Monday, June 30, 2008

Early Fallout from Heller

The Supreme Court decided last week in D.C. v. Heller that the Second Amendment guarantees an individual right to own firearms. That decision is already being cited in lower court cases:

General Sessions Court Judge Bob Moon said Friday that crime in Chattanooga "has become so rampant that it is no longer possible for the police department to protect our citizens."

He told a woman who had been pulled from her car and beaten in the head that she or her mother needed to "purchase a weapon, obtain a gun permit and learn to protect yourself." The woman moved back in with her mother after the May 4 incident on E. 17th Street.

Judge Moon said, "The U.S. Supreme Court has ruled that all citizens have a right to purchase a weapon to defend themselves, their families and their homes - unless there is some disqualification that prevents them from owning a weapon."

Of course, it was never possible for the police to fully protect citizens, an argument that we have been making for years. It's always great to hear a representative of the government advise citizens to arm themselves; that is the hallmark of a free country.

Further fallout has descended on the suburbs of Chicago (which has one of the most restrictive handgun policies in the nation):
The First Dominos Fall: Morton Grove and Wilmette Handgun Bans After the D.C. city council banned handguns in 1976, and the voters of Massachusetts overwhelmingly rejected a handgun ban initiative that same year, the next U.S. jurisdiction to enact a handgun ban was the Chicago suburb of Morton Grove, in 1981. Chicago did the same in 1982, and four other Chicago suburbs, including Wilmette, later followed suit.

The Mayor of Morton Grove has announced that he will propose repeal of the handgun ban. [...] Wilmette, meanwhile, has suspended enforcement of its handgun ban.

(Via: Instapundit. More on on DC v. Heller, here.)

Friday, June 13, 2008

Possible School Choice Progress in CA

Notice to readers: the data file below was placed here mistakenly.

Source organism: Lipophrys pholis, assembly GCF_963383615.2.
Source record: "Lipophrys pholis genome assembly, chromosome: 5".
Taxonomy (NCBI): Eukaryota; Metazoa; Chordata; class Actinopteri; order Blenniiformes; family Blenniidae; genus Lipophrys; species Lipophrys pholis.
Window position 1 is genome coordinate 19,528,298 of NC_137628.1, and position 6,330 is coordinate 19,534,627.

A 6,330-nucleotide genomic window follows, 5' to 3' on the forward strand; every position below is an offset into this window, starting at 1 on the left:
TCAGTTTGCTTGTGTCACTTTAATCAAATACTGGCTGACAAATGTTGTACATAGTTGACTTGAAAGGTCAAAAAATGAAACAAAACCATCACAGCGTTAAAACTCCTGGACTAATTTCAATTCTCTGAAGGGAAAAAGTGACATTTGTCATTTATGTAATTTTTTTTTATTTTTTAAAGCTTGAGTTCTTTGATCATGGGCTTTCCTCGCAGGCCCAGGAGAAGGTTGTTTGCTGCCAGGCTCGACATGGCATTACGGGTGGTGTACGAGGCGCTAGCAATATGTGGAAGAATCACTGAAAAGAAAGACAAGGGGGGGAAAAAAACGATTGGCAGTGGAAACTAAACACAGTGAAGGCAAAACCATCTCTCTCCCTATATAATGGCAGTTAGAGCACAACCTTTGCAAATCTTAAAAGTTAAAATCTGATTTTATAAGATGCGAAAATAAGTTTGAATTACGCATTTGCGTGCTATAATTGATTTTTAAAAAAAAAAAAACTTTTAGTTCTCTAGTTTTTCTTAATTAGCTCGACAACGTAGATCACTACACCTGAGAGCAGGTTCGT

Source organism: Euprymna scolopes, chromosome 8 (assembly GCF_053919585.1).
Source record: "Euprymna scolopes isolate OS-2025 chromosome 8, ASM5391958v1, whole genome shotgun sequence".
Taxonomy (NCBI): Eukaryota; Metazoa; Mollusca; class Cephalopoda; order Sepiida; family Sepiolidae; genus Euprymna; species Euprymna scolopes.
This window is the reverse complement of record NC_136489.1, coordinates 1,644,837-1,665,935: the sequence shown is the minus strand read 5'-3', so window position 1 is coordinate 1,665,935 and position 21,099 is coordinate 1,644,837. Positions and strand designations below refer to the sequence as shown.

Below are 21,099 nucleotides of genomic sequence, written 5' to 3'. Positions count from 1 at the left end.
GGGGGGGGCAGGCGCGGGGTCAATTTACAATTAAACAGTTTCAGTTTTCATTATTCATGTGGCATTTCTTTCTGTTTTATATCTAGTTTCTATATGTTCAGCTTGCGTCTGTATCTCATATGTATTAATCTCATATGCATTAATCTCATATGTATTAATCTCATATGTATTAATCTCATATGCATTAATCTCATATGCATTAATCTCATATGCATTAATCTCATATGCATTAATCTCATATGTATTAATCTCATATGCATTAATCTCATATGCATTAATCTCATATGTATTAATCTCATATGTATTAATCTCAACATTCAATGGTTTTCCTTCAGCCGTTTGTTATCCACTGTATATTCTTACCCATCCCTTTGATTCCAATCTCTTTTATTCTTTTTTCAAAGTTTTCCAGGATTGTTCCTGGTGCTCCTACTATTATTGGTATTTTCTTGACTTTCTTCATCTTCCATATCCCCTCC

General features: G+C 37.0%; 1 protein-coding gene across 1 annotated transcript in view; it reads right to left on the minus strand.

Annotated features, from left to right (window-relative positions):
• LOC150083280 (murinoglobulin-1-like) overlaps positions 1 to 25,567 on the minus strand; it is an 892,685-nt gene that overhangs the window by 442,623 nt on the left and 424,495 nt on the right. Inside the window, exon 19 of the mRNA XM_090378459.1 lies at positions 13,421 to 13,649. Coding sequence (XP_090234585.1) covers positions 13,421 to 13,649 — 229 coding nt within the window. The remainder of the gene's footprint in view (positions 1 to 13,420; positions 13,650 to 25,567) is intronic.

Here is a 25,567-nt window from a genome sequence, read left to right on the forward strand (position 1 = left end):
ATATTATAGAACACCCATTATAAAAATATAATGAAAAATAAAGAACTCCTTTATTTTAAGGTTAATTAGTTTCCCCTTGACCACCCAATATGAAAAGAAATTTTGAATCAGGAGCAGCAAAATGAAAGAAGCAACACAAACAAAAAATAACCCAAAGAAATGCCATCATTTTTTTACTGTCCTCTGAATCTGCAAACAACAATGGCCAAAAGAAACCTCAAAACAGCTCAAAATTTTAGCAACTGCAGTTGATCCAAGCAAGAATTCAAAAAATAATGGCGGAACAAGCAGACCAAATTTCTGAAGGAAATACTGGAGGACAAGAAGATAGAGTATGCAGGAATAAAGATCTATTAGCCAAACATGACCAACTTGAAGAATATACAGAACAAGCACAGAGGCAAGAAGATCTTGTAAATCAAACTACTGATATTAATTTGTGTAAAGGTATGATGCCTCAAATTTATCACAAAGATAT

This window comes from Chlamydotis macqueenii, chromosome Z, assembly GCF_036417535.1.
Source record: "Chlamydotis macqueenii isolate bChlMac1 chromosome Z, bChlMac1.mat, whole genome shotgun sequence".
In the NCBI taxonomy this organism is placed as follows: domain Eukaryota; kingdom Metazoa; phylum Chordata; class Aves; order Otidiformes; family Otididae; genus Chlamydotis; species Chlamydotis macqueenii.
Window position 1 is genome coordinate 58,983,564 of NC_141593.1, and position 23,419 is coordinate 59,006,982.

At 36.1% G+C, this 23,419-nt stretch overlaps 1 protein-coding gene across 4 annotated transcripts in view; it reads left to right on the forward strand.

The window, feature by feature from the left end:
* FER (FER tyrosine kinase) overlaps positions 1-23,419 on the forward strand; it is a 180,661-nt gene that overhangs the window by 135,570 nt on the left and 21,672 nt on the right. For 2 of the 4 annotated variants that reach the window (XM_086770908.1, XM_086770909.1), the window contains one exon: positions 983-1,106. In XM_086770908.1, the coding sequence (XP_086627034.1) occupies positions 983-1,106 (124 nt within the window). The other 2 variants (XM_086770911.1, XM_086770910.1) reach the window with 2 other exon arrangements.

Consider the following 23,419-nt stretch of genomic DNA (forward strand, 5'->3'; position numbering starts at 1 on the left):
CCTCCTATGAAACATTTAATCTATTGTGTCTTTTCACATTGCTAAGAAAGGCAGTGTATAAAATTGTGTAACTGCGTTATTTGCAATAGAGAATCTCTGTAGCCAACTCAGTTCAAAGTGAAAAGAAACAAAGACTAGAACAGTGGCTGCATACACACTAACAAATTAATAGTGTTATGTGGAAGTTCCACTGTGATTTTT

From Edspresso comes this partly encouraging report:


Currently, low-income Hispanic students in Florida outperform average California students on the 4th grade NAEP reading assessment, conducted in English. This in spite of the fact that California per-pupil funding is $2,300 more than Florida's, and California median household income is nearly $12,000 higher.

Such comparisons make it difficult to defend California's public schooling monopoly-especially since not one doomsday scenario predicted by status-quo apologists has ever materialized in any state with parental choice programs. Education monopolists are still repeating their tired myths, but fewer California lawmakers are buying them.

Thanks to a handful of State Assembly members, a record-setting five parental choice bills are being introduced this legislative session. This is the first time in five years that any such legislation has been introduced in the Golden State, and California leads the nation with five parental choice bills introduced this year, only recently joined by Virginia.

The proposed measures would free California children from unsafe schools (Assembly Bill 2361, authored by Rick Keene, R-Chico) and failing schools (AB2739, Alan Nakanishi, R-Lodi, and AB2561, Roger Niello, R-Fair Oaks). Other proposed laws would also provide parents of private school students with tax credits (AB2605, Nakanishi), and allow parents of special-needs children to choose another school (AB2290, John J. Benoit, R-Riverside) without having to hire an attorney or jump through protracted bureaucratic hoops.


I say partly encouraging because none of the proposals involves vouchers for lower-income families. Two of the bills involve tax-credits (AB2561 and AB2605) which are a step in the right direction but only really benefit people who make enough income to pay substantial taxes. The other three bills make it easier to choose another school but do not provide funding. In the short term these sorts of bills will probably not do much to help the students most in need and that fact will be used by opponents to block further attampts at school choice, as they have done in the past with other similar proposals.

Still, it has been many years since this topic has been a live issue in California politics and if the authors are correct that this represents a trend, I am all for it.

Read the whole article to find some encouraging comments about successful programs elsewhere, especially in Georgia.